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Also labeled as the Arrow Glacier Route and the Great Western Arch Route, the Western Breach Route on Kilimanjaro climbs west of the stunning Breach Wall, the home of Reinhold Messner’s Breach Wall Route, which he later called “the most dangerous wall I’ve ever done.” The views on the route are fabulous, and the route is nothing like the other “walk-ups” on Kili-indeed, it feels more like you’re on an Andean or minor Himalayan peak.
From the village of Moshi below Kilimanjaro, hire an outfitter (Kilimanjaro National Park rules require a guide, see below) to take you to the park’s Machame Gate, near the village of the same name. From there, wander through lush forests (stopping overnight at the Machame Huts) before emerging onto the Shira Plateau. The Shira Plateau is a great shelf at roughly 12,000 feet, sitting west of Kibo, the main summit on Kili. After another overnight stop at the Shira Hut, make your way east, towards Kibo on the Shira Plateau Trail to Lava Hut (ruined), near a rock formation called Lava Tower.
From here, the Shira Plateau Trail splits into two trails. The Shira Plateau Trail descends right (southeast) towards Barranco Hut, while the Arrow Glacier Trail climbs up and to the left, towards the Arrow Glacier Hut and toward the massive Breach Wall. After an overnight stop at the Arrow Glacier Hut (ruined), climb up into the huge amphitheater above the hut, aiming for a rock rib, which is followed through easy ground to the summit plateau. The climbing is only scrambling, but it is exposed and steep. (A rope is unnecessary.) After gaining the summit plateau, head slightly left, passing a summit icefield on its right and gaining a low angled hill with many switchbacks. Continue northeast, to the true summit.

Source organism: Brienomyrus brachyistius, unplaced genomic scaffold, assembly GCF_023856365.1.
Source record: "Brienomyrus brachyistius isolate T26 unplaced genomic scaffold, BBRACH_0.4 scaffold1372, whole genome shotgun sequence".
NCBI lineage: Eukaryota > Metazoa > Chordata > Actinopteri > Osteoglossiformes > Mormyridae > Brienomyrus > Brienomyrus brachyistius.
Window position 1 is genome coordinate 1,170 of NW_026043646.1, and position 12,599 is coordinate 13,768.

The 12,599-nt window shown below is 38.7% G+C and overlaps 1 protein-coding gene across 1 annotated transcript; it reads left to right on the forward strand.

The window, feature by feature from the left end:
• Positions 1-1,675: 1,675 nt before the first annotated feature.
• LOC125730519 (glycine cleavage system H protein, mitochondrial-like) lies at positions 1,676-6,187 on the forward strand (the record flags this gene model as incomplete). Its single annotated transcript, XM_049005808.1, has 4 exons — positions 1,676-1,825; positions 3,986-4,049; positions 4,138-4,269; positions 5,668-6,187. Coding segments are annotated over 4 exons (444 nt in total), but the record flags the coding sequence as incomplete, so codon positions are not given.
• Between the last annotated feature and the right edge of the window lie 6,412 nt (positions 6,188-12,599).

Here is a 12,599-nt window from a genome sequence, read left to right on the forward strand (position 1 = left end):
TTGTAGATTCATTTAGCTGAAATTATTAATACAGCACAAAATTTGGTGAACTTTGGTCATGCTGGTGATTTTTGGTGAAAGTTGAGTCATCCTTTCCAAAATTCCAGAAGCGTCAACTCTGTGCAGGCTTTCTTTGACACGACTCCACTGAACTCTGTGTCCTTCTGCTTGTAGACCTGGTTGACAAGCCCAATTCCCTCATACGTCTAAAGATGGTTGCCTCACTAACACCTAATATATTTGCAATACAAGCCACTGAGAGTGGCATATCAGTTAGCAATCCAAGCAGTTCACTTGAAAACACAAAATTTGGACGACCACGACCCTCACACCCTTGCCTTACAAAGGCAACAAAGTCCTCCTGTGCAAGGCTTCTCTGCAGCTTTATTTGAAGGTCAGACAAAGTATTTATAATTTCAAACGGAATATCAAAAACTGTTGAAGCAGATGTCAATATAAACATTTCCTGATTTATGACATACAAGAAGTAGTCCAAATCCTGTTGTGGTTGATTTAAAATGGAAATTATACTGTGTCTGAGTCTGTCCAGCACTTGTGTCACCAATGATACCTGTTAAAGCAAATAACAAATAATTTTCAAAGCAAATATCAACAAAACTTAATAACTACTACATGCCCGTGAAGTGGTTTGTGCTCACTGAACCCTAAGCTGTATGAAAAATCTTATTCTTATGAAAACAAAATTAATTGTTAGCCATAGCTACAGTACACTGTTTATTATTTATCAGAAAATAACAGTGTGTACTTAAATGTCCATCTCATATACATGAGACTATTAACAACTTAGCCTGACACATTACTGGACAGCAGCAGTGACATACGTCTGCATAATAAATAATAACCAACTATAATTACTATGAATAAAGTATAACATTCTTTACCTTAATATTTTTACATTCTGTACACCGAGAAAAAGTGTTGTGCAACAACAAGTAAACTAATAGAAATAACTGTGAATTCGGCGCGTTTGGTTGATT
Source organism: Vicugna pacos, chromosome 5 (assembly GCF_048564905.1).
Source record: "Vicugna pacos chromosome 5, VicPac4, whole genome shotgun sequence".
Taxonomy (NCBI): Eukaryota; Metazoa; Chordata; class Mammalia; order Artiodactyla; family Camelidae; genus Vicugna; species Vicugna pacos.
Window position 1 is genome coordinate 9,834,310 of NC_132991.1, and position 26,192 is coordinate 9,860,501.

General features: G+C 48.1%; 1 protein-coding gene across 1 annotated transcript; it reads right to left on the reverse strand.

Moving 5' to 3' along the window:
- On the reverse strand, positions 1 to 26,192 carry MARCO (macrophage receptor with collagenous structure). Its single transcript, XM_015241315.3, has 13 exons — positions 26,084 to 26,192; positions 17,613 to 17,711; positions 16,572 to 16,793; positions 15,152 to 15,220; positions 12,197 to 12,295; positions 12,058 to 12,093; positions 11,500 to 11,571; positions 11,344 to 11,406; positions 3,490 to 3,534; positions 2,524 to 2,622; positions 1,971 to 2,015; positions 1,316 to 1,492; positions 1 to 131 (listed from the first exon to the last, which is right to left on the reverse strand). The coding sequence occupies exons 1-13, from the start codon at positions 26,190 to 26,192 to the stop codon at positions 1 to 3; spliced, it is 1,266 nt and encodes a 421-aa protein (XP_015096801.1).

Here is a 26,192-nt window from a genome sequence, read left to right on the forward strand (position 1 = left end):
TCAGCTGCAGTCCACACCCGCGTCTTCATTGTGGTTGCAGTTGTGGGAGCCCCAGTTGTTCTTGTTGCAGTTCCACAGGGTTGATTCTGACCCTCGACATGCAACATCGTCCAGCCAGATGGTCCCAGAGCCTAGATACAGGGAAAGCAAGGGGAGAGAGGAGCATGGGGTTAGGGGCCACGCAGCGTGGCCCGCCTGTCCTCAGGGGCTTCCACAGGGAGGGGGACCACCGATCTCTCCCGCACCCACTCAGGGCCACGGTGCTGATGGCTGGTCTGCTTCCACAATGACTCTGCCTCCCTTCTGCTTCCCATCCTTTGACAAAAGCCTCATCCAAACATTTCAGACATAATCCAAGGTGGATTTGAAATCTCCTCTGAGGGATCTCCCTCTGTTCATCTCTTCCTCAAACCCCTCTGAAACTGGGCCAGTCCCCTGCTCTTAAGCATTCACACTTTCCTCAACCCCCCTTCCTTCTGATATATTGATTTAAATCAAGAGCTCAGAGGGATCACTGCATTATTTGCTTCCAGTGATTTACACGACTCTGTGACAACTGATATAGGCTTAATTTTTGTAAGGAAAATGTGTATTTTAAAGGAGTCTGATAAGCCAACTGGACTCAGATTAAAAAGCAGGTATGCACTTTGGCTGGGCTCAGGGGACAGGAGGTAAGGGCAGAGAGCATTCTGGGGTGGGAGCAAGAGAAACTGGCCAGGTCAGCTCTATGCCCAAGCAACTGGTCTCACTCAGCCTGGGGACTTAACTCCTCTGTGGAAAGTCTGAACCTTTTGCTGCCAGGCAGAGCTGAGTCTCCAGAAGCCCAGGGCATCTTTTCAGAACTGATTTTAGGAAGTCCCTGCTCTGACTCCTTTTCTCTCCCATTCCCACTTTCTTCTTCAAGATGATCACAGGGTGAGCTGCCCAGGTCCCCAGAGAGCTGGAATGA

Descent is by the same route. Because this route combination gains elevation so quickly, it is recommended that a couple of extra nights be taken on this ascent, either at Shira Hut or Arrow Glacier Hut.
Special Considerations: Climbers entering Kilimanjaro National Park are required to hire a guide, whether you need one or not. The guides, in turn, can bring their own porter (which you pay for). Because of the rules and the costs of putting together a climb, it’s easiest to find an outfitter in Moshi and arrange the climb through them (prices range from $600 and up).
Permits: Each climber must pay a park entrance fee, as well as an entrance fee for any porters that go with the group, as well as camping and/or hut fees and several other smaller fees. These will be arranged by your outfitter, who will travel to Moshi to do so while you begin your climb.
GuidebookKilimanjaro & Mt. Kenya: A Climbing & Trekking Guide, First Edition, by Cameron M. Burns. The Mountaineers, Seattle, 1998, $18.95.
Contact: Tanzanian Tourist Board, www.tanzania-web.com/mtkil/home.htm